Saturday was a bad day: a parking ticket to kick things off, a broken little toe in a Shooters Hill 2nd XV defeat (I now have a little more sympathy for David Haye; it is surprisingly painful), and Europe getting their asses handed to them in the Ryder Cup.
Things got worse on Sunday: as Europe pulled off one of the most remarkable sporting comebacks of all time (shaded only by Headingley ’81 in my ‘bouncebackability’ hall of fame) I was hobbling around cursing every Poulter putt and wayward Yank drive. I’d had a pretty lumpy bet buying the US points supremacy at one in the singles. When I should have been enjoying the miracle of Medinah with all other fair-weather golf fans, I was lying in bed, half an ear on the increasingly excitable 5-live commentary, doing some hasty mental maths and dreading checking my balance in the morning.
I think it’s only me and the CEOs of Ladbrokes, Coral, Hills et al who think that Tiger Woods’ final hole concession of Molinari’s 4-footer was an act of gross unprofessionalism rather than a symbol of sportsmanship – unusual to be sympathizing with the bookies!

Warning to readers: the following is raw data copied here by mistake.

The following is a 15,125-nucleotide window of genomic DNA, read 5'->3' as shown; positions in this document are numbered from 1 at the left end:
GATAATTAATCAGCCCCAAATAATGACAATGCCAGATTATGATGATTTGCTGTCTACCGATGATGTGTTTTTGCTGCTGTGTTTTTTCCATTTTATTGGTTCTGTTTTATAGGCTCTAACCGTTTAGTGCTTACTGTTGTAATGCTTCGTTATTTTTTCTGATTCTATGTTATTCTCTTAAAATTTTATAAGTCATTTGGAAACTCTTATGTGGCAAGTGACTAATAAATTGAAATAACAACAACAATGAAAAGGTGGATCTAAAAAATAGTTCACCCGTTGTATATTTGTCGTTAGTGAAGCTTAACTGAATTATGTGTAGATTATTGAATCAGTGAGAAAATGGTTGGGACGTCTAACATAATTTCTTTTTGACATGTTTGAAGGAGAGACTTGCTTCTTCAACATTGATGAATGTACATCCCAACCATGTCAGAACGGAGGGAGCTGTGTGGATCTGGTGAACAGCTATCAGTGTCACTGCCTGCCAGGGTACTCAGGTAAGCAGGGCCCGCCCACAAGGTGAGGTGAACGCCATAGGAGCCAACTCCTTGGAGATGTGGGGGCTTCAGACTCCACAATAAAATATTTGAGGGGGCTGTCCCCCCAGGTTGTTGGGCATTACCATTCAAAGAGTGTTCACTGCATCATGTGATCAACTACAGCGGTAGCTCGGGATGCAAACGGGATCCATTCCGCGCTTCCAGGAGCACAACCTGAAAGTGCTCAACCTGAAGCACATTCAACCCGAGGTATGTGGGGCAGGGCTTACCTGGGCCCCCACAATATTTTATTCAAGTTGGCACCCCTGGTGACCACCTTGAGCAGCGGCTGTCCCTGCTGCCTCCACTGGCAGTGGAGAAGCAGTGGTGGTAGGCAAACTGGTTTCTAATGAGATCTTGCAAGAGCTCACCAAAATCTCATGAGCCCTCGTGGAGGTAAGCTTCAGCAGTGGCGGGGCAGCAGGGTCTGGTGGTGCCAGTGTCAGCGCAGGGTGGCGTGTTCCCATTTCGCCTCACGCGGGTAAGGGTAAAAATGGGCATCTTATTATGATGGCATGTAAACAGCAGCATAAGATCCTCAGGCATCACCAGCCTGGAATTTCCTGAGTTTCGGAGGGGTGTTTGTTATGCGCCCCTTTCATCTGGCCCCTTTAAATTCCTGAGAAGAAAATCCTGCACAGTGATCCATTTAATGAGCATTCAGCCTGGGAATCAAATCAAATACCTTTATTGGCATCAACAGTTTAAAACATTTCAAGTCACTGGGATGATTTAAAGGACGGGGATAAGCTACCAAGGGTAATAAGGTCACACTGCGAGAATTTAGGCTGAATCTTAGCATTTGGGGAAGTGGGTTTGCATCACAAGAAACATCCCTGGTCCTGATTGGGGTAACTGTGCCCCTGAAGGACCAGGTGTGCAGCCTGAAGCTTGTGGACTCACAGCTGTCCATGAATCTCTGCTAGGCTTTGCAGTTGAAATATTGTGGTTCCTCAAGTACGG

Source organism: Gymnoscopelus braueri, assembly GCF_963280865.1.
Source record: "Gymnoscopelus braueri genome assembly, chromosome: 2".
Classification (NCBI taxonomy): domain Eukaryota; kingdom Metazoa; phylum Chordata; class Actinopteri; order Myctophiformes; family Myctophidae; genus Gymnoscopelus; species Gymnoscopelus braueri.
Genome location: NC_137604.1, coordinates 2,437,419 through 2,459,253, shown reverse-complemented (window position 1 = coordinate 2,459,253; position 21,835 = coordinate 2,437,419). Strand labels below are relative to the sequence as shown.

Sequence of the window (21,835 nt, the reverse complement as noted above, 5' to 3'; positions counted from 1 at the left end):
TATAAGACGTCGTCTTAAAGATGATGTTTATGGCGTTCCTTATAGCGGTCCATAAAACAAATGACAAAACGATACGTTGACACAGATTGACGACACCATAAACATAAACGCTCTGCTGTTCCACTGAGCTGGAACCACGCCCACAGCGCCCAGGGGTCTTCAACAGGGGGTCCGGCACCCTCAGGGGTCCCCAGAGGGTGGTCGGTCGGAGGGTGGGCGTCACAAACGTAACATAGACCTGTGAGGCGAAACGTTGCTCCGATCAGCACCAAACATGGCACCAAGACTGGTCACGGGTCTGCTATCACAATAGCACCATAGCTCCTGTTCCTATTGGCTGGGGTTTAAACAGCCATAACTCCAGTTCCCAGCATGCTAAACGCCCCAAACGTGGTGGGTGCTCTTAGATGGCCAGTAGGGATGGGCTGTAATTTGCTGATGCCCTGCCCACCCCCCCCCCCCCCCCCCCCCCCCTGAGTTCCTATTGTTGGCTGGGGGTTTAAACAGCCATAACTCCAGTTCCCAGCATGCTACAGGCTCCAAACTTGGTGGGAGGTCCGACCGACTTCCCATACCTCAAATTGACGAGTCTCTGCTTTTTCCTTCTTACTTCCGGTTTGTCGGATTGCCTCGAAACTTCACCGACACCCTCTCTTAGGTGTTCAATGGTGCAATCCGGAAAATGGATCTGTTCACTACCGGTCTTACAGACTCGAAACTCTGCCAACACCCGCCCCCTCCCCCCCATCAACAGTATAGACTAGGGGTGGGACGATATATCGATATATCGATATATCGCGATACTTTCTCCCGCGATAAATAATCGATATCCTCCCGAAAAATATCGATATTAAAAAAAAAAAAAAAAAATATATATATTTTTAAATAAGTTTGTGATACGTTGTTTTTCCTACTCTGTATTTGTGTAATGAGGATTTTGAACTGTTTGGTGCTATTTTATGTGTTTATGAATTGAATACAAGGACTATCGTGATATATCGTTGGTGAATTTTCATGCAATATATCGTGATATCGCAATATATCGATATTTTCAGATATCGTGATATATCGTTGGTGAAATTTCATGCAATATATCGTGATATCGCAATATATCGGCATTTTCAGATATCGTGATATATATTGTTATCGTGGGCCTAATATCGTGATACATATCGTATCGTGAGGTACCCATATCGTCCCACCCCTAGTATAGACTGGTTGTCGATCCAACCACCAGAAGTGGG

The weekend’s misfortunes were all a bit frustrating as, to that point, I’d had a great week on the spreads displaying a Derren Brown-like ability to predict the course of sporting events. I’d made a fair bit buying India’s supremacy as they dispatched a hapless England in the World T20; flipped my allegiance at just the right moment in the Sri Lanka / New Zealand clash; and even made a bit blindly betting on the NRL Grand Final.
Just goes to show you that the warnings are correct, spread betting can lead to losses in excess of your original stake or, as the FSA ought to phrase it, you’re never that far away from doing your bollocks.